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How To: Upgrade to Devise 2.0

Felix Bünemann edited this page Jan 21, 2016 · 14 revisions

Devise 2.0 is actually a small release aimed mainly to clean up Devise source code. With time, Devise added new behaviors but, since we had to maintain backwards compatibility, we could not deprecate the old behaviors. Devise 2.0 finally deprecates such old behaviors.

The difficulty to migrate to Devise 2.0 will depend on when you started developing your application. If you started a long time ago, you will probably need to add or remove columns from your database schema. If recently, you will just need to rename a few configuration options.

Before upgrading to Devise 2.0, be sure that your application is fine running on Devise 1.5.x and that you are running on at least Rails 3.1

Devise 2.0 provides two main features:

  • Support for e-mail reconfirmation when it changes. You can benefit from this change by setting Devise.reconfirmable to true and adding an unconfirmed_email column to your Devise models (and add the new I18n key mentioned below);
  • Deprecation of Devise's migration methods. All applications migrating to Devise 2.0 will have to upgrade their original Devise migrations. This page describes exactly how to do it;

Besides, a few configuration options were renamed or removed:

  • Devise.remember_across_browsers is no longer effective. You can simply remove it;
  • Devise.stateless_token was removed. If you want to have stateless tokens, simply do config.skip_session_storage << :token_auth in your initializer;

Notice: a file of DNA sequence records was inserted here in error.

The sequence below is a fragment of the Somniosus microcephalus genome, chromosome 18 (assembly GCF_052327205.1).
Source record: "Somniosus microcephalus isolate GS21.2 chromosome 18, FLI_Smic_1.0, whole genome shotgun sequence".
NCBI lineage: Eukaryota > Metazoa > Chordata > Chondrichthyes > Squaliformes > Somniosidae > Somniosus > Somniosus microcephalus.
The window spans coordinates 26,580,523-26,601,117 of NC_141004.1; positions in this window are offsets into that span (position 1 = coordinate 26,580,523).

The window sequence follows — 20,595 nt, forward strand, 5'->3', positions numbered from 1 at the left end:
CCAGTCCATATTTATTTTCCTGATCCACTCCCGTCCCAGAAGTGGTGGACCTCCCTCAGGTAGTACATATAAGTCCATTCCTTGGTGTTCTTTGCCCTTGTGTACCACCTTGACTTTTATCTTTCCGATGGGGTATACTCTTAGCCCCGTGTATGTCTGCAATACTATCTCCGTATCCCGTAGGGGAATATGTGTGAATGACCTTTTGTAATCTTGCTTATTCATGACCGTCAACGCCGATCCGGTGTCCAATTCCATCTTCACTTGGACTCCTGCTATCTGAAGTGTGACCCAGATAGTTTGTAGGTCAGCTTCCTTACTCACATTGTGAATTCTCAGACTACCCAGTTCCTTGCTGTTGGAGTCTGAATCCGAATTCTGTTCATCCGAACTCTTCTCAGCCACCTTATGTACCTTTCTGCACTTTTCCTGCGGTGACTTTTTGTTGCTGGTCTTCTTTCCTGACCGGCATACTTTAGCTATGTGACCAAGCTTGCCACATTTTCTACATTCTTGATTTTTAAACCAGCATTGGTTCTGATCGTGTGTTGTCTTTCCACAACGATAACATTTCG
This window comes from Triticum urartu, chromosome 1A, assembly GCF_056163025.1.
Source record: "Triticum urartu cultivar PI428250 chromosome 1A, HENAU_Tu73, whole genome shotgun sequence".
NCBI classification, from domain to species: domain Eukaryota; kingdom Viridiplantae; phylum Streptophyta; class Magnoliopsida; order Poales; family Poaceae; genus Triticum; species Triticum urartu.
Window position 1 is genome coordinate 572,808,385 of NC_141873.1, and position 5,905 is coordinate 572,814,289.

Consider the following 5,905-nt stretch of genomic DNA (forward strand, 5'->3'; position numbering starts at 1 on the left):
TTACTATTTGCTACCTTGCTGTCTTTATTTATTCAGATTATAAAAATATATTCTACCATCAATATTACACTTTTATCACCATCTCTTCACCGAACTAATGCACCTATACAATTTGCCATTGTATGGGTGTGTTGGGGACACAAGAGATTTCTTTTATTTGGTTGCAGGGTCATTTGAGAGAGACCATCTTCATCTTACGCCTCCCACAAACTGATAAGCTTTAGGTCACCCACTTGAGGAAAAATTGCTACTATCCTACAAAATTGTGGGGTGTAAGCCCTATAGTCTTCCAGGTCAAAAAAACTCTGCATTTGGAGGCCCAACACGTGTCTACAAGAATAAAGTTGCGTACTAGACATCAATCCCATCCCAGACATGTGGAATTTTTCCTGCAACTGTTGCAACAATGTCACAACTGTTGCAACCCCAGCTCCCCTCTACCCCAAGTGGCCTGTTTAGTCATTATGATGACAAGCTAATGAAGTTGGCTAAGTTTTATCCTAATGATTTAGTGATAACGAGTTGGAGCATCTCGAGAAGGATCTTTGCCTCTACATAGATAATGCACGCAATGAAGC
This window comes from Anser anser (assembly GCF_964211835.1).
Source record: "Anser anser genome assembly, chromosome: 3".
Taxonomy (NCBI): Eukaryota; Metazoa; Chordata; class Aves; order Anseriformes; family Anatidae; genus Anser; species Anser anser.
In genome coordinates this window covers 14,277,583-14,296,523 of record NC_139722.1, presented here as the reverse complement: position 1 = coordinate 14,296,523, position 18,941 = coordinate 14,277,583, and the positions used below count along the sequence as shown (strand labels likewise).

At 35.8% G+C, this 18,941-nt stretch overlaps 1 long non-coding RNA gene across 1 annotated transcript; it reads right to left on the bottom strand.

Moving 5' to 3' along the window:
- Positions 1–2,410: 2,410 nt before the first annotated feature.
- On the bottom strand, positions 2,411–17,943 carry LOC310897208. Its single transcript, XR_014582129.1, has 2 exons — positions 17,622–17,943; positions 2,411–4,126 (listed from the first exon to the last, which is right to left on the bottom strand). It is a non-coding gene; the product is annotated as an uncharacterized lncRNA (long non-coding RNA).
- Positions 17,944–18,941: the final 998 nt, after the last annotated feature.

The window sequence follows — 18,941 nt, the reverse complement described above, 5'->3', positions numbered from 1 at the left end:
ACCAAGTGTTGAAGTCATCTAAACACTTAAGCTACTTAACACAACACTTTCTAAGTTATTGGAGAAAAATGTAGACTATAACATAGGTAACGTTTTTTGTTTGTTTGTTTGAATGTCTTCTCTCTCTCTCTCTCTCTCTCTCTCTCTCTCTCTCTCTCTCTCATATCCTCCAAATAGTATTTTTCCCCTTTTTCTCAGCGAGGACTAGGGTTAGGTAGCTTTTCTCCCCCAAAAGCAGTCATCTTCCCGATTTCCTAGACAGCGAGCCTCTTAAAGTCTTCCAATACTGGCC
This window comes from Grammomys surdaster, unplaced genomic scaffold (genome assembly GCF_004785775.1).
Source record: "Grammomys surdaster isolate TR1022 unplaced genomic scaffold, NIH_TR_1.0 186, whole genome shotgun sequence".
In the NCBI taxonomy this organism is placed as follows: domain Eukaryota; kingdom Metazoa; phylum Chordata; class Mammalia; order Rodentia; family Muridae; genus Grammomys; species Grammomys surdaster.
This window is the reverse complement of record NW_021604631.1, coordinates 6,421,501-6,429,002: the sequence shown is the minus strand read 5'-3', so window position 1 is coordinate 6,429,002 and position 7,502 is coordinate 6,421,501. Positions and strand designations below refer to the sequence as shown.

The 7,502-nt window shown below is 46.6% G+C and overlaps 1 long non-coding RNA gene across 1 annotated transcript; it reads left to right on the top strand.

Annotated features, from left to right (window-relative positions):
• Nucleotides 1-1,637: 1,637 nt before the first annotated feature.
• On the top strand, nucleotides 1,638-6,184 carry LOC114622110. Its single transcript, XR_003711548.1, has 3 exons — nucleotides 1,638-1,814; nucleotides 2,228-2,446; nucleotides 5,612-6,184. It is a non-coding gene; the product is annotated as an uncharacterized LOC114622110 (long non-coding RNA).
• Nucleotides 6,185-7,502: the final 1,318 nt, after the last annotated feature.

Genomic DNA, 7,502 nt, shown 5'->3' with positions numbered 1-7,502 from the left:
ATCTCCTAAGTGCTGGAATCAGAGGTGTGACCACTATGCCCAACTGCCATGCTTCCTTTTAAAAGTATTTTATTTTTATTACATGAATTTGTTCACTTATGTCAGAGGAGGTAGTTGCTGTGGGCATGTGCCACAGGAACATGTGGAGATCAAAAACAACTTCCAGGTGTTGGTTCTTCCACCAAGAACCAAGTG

• Devise.confirm_within was renamed, use Devise.allow_unconfirmed_access_for instead;

The locale information also changed, specifically:

      inactive_signed_up: 'You have signed up successfully. However, we could not sign you in because your account is %{reason}.'
        inactive: 'inactive'
        unconfirmed: 'unconfirmed'
        locked: 'locked'

Should now be:

      signed_up_but_unconfirmed: 'A message with a confirmation link has been sent to your email address. Please open the link to activate your account.'
      signed_up_but_inactive: 'You have signed up successfully. However, we could not sign you in because your account is not yet activated.'
      signed_up_but_locked: 'You have signed up successfully. However, we could not sign you in because your account is locked.'

There's also a new key for the reconfirmable feature:

      update_needs_confirmation: "You updated your account successfully, but we need to verify your new email address. Please check your email and click on the confirm link to finalize confirming your new email address."

If you also used Devise's render_with_scope method, you may notice that we removed it on 2.0 versions. If you used this method on your controllers (and have properly added your scoped_path) you should now only do a render 'template', because Devise overrides Rails's _prefixes method and thus the correct path is added to the Rails lookup.

Finally, in case you started using Devise in your app some time ago, your schema may be out of date and you need to update it:

  • Devise now always uses the password salt as basis for the remember token. You can remove the remember_token column from your models and set Devise.use_salt_as_remember_token to true;
  • Devise now requires you to have a reset_password_sent_at column. Please add it to your Devise models and set Devise.reset_password_within to an interval (like 6 hours);

Luckily, those are all changes you need to do to have your app successfully running on Devise 2.0. Welcome aboard!

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